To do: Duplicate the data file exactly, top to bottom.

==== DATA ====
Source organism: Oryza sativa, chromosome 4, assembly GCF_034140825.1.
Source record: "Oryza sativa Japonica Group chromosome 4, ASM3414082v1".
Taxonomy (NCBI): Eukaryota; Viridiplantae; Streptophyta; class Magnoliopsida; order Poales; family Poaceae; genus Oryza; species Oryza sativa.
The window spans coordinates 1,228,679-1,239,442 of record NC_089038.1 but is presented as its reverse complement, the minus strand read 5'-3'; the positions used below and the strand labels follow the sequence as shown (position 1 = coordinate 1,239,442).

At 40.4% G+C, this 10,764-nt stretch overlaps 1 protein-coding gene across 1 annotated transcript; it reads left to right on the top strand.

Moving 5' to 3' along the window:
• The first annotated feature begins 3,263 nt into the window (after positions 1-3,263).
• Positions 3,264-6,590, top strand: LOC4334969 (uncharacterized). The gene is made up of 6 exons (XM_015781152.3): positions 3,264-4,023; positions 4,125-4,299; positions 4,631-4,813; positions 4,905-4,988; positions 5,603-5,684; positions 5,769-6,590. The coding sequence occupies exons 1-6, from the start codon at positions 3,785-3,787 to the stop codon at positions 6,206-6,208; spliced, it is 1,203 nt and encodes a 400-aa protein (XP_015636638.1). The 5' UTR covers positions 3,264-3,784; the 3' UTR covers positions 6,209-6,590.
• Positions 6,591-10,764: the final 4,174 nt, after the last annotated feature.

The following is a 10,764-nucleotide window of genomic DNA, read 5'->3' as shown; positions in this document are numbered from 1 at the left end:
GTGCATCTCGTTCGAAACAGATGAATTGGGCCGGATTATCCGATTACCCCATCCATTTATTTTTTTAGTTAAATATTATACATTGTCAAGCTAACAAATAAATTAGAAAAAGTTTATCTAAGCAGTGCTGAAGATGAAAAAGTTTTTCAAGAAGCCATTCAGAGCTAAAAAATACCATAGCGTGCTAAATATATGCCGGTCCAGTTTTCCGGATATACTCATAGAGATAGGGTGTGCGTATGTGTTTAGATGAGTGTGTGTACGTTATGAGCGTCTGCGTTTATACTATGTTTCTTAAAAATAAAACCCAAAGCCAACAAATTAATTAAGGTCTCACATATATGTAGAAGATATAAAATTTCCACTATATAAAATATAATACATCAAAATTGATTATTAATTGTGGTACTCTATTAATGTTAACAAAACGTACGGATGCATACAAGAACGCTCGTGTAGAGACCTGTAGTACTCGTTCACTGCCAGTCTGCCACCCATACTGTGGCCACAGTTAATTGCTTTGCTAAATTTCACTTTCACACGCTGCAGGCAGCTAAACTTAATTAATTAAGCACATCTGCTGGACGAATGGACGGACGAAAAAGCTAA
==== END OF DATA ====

Source organism: Oryza sativa, chromosome 4, assembly GCF_034140825.1.
Source record: "Oryza sativa Japonica Group chromosome 4, ASM3414082v1".
Taxonomy (NCBI): Eukaryota; Viridiplantae; Streptophyta; class Magnoliopsida; order Poales; family Poaceae; genus Oryza; species Oryza sativa.
The window spans coordinates 1,228,679-1,239,442 of record NC_089038.1 but is presented as its reverse complement, the minus strand read 5'-3'; the positions used below and the strand labels follow the sequence as shown (position 1 = coordinate 1,239,442).

At 40.4% G+C, this 10,764-nt stretch overlaps 1 protein-coding gene across 1 annotated transcript; it reads left to right on the top strand.

Moving 5' to 3' along the window:
• The first annotated feature begins 3,263 nt into the window (after positions 1-3,263).
• Positions 3,264-6,590, top strand: LOC4334969 (uncharacterized). The gene is made up of 6 exons (XM_015781152.3): positions 3,264-4,023; positions 4,125-4,299; positions 4,631-4,813; positions 4,905-4,988; positions 5,603-5,684; positions 5,769-6,590. The coding sequence occupies exons 1-6, from the start codon at positions 3,785-3,787 to the stop codon at positions 6,206-6,208; spliced, it is 1,203 nt and encodes a 400-aa protein (XP_015636638.1). The 5' UTR covers positions 3,264-3,784; the 3' UTR covers positions 6,209-6,590.
• Positions 6,591-10,764: the final 4,174 nt, after the last annotated feature.

The following is a 10,764-nucleotide window of genomic DNA, read 5'->3' as shown; positions in this document are numbered from 1 at the left end:
GTGCATCTCGTTCGAAACAGATGAATTGGGCCGGATTATCCGATTACCCCATCCATTTATTTTTTTAGTTAAATATTATACATTGTCAAGCTAACAAATAAATTAGAAAAAGTTTATCTAAGCAGTGCTGAAGATGAAAAAGTTTTTCAAGAAGCCATTCAGAGCTAAAAAATACCATAGCGTGCTAAATATATGCCGGTCCAGTTTTCCGGATATACTCATAGAGATAGGGTGTGCGTATGTGTTTAGATGAGTGTGTGTACGTTATGAGCGTCTGCGTTTATACTATGTTTCTTAAAAATAAAACCCAAAGCCAACAAATTAATTAAGGTCTCACATATATGTAGAAGATATAAAATTTCCACTATATAAAATATAATACATCAAAATTGATTATTAATTGTGGTACTCTATTAATGTTAACAAAACGTACGGATGCATACAAGAACGCTCGTGTAGAGACCTGTAGTACTCGTTCACTGCCAGTCTGCCACCCATACTGTGGCCACAGTTAATTGCTTTGCTAAATTTCACTTTCACACGCTGCAGGCAGCTAAACTTAATTAATTAAGCACATCTGCTGGACGAATGGACGGACGAAAAAGCTAA